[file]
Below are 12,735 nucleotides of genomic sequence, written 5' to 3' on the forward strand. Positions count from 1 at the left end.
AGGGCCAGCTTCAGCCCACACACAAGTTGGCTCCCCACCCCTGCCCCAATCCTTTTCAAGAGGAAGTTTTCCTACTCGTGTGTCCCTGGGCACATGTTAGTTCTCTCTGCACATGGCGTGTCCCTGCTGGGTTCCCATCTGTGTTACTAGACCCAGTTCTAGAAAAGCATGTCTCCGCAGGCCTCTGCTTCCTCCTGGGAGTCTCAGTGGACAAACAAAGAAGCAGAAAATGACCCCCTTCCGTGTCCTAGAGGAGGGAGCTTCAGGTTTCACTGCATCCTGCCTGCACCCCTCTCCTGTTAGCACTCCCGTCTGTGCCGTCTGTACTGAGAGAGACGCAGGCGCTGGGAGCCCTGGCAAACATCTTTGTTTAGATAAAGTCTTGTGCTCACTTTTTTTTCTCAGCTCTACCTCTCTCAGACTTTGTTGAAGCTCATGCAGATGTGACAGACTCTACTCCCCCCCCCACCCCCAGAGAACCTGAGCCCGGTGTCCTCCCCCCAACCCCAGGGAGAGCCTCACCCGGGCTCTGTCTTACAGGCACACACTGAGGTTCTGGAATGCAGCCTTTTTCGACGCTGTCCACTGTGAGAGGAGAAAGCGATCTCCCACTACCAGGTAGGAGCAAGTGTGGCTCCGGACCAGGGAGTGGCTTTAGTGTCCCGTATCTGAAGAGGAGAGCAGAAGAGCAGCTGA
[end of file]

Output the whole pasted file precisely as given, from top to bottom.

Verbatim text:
Below are 12,735 nucleotides of genomic sequence, written 5' to 3' on the forward strand. Positions count from 1 at the left end.
AGGGCCAGCTTCAGCCCACACACAAGTTGGCTCCCCACCCCTGCCCCAATCCTTTTCAAGAGGAAGTTTTCCTACTCGTGTGTCCCTGGGCACATGTTAGTTCTCTCTGCACATGGCGTGTCCCTGCTGGGTTCCCATCTGTGTTACTAGACCCAGTTCTAGAAAAGCATGTCTCCGCAGGCCTCTGCTTCCTCCTGGGAGTCTCAGTGGACAAACAAAGAAGCAGAAAATGACCCCCTTCCGTGTCCTAGAGGAGGGAGCTTCAGGTTTCACTGCATCCTGCCTGCACCCCTCTCCTGTTAGCACTCCCGTCTGTGCCGTCTGTACTGAGAGAGACGCAGGCGCTGGGAGCCCTGGCAAACATCTTTGTTTAGATAAAGTCTTGTGCTCACTTTTTTTTCTCAGCTCTACCTCTCTCAGACTTTGTTGAAGCTCATGCAGATGTGACAGACTCTACTCCCCCCCCCACCCCCAGAGAACCTGAGCCCGGTGTCCTCCCCCCAACCCCAGGGAGAGCCTCACCCGGGCTCTGTCTTACAGGCACACACTGAGGTTCTGGAATGCAGCCTTTTTCGACGCTGTCCACTGTGAGAGGAGAAAGCGATCTCCCACTACCAGGTAGGAGCAAGTGTGGCTCCGGACCAGGGAGTGGCTTTAGTGTCCCGTATCTGAAGAGGAGAGCAGAAGAGCAGCTGA